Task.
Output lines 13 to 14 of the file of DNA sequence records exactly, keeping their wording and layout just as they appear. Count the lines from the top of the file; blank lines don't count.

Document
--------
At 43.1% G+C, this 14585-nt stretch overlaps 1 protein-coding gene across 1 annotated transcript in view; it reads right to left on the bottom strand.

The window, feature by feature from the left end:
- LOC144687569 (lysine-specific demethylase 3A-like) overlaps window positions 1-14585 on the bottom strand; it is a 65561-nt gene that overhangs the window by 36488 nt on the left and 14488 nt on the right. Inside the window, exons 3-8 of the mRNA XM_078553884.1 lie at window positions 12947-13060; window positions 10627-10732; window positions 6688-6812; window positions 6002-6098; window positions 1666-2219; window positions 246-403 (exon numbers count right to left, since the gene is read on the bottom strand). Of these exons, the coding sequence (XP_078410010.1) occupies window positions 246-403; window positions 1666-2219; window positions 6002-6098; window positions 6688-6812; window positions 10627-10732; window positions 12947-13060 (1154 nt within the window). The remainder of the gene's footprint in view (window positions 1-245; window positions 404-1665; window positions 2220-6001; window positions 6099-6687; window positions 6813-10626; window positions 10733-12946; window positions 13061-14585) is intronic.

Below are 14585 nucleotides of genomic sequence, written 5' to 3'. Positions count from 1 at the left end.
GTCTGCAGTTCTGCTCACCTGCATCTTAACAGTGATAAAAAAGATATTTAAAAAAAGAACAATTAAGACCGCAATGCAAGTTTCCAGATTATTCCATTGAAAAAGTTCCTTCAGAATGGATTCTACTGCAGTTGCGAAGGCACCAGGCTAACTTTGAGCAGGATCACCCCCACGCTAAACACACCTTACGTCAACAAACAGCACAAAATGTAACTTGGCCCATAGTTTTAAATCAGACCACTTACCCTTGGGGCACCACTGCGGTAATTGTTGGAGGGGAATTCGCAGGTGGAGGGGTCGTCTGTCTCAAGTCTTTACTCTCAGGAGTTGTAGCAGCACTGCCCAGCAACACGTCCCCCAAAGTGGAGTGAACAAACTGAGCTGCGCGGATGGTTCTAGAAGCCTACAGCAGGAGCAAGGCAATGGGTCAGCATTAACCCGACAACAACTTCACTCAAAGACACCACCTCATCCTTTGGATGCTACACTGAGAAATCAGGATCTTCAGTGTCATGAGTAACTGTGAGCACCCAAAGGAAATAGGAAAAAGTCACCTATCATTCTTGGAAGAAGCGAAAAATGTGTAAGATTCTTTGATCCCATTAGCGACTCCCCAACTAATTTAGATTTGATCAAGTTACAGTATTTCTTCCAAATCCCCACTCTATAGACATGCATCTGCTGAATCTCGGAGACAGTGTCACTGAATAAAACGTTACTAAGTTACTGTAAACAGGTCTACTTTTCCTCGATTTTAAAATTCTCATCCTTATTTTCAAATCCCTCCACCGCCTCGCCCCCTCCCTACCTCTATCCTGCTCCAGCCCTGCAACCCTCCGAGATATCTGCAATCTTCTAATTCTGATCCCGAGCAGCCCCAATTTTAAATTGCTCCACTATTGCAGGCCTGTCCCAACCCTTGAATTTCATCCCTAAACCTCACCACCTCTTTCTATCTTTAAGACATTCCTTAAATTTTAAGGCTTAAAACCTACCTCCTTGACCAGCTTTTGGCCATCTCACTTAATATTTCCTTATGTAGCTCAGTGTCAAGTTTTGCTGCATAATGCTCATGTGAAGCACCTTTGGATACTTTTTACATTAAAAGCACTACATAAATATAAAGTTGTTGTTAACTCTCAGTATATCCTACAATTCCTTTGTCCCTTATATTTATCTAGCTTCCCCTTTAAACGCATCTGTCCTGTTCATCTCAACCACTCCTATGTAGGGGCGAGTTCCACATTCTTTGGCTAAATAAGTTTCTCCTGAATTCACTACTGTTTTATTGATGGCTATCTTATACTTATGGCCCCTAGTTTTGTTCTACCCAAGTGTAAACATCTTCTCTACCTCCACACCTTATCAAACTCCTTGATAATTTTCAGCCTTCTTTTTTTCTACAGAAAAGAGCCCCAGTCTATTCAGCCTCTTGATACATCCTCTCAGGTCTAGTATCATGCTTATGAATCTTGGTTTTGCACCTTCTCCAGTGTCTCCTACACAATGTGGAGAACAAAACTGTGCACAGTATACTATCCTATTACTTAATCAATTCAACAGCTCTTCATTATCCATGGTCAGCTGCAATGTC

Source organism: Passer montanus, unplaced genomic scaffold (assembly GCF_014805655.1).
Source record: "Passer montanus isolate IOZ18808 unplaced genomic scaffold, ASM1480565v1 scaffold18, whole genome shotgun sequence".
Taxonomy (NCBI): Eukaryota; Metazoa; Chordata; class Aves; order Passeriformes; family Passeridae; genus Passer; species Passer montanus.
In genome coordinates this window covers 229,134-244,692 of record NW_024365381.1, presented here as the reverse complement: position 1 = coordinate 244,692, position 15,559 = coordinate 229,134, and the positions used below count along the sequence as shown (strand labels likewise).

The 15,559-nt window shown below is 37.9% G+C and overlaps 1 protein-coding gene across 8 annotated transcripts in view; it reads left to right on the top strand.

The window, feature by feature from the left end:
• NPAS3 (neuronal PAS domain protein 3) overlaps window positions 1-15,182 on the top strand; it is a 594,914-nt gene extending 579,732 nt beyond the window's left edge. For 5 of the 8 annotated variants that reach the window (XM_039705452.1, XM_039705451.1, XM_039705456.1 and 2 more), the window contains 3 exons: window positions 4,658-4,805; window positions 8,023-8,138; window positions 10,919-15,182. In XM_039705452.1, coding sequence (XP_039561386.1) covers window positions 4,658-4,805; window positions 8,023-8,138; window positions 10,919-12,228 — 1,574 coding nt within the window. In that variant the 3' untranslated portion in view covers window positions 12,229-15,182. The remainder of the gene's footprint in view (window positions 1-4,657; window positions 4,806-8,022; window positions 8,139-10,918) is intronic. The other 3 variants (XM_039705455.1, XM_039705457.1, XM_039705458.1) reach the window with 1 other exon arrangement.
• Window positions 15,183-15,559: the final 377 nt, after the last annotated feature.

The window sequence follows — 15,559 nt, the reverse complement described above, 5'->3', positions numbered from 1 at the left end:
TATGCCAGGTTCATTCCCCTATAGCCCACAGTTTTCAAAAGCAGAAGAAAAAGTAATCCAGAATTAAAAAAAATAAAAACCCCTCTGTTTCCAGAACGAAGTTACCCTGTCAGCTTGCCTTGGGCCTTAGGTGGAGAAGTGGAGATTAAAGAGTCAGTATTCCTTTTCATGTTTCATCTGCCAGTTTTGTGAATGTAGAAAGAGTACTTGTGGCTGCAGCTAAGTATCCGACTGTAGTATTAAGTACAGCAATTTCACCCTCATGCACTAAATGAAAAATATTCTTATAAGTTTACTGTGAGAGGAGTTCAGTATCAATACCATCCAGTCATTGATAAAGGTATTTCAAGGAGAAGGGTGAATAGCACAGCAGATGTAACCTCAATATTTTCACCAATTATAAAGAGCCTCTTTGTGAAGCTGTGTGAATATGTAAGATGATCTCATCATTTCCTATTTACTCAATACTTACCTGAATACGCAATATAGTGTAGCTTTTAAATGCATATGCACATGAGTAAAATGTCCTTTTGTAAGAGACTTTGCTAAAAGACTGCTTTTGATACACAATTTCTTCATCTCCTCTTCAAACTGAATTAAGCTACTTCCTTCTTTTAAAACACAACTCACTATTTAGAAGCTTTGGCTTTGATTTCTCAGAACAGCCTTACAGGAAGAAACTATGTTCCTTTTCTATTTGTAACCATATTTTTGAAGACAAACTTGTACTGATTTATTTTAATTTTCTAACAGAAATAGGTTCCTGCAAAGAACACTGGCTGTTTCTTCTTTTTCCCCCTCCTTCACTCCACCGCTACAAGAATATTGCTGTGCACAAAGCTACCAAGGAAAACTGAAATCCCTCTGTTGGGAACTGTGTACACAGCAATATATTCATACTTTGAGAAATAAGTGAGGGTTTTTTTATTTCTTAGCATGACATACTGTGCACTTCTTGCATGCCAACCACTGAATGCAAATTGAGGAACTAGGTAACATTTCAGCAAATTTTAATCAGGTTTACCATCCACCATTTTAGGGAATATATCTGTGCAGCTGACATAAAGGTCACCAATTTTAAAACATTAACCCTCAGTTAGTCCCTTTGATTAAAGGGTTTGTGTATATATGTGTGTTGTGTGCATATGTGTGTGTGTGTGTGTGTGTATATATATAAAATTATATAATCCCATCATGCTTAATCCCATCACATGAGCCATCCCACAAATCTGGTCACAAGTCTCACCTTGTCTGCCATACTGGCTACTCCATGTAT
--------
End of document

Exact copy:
• Window positions 15,183-15,559: the final 377 nt, after the last annotated feature.

The window sequence follows — 15,559 nt, the reverse complement described above, 5'->3', positions numbered from 1 at the left end: